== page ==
Excerpt from Soulful Spirituality

The following is an excerpt from the third chapter of Soulful Spirituality: Becoming Fully Alive and Deeply Human by David G. Benner.

Now through October 19, the ebook of Soulful Spirituality is available for only $3.99 (77% off).

More information and a list of participating retailers is available here.

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Authentic spirituality is also a spirituality of becoming. Being itself contains this important dynamic of becoming. The roots of the English-language verb to be make this clear. The Sanskrit form of this verb is bhu. Literally translated this means “to grow into being” or “to become.” Becoming is a foundational part of being, particularly of human being. To be human is to possess a vital drive to become—to relentlessly push toward the goal of fulfilling our self, of becoming all we can be. The quest to flourish is deeply embedded in being human. From the perspective of Islam, Judaism, and Christianity, this quest is rooted in the imago Dei. The human quest to become is a spiritual reflection of our participation in the life of the Spirit.

Because authentic spirituality participates in life rather than positioning itself either against or outside the flow of life, it is endlessly evolving and changing. While change sometimes may be resisted, it should be welcomed as the very heartbeat of life—the sure sign that life still pulses through the world, inviting not just our own personal growth but human and cosmic evolution. From a theistic perspective, change is the sign that God remains present and active, holding and sustaining all things in the Divine Being and moving all of life forward toward actualization and completion. Spirituality that supports the human journey will always involve saying yes to this flow and consenting to participate in this great journey of becoming.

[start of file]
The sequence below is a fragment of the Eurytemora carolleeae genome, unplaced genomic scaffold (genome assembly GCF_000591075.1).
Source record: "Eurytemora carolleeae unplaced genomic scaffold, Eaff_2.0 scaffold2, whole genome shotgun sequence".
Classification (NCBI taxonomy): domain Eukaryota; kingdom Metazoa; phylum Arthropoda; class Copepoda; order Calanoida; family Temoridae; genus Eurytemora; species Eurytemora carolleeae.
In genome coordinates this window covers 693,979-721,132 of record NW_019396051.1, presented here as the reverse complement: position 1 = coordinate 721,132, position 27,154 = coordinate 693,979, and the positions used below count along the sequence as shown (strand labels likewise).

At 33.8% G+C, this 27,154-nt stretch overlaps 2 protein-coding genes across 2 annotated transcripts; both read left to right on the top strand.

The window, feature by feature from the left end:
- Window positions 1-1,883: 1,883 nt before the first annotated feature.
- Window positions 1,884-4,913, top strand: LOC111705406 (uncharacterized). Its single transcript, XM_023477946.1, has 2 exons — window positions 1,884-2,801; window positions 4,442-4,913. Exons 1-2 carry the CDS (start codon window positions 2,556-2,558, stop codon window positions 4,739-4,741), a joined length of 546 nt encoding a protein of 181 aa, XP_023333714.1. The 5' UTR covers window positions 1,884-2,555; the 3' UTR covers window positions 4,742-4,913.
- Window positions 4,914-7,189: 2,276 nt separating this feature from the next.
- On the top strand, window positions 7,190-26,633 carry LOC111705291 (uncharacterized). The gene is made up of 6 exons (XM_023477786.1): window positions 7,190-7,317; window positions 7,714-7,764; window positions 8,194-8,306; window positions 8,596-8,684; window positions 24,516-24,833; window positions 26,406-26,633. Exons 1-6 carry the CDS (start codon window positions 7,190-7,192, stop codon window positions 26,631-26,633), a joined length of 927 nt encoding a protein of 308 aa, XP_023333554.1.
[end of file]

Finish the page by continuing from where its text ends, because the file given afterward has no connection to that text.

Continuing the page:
Becoming balances doing and being. Spiritual teachers sometimes put too much distance between doing and being, as if one could ever be without any doing, or do without any being. The point they are usually trying to make when they assert the priority of being over doing is that all human doing should emerge out of our more basic being. We are, after all, human beings, not human doings. One way to keep doing and being in equilibrium is to keep the horizon of becoming always in sight. The person who is no longer in a process  of becoming is a person who has lost something fundamental to fullfledged humanity. Perhaps this state of nonbecoming is what Christian theology refers to as hell—something that for too many people is a present reality devoid of becoming and devoid of vitality.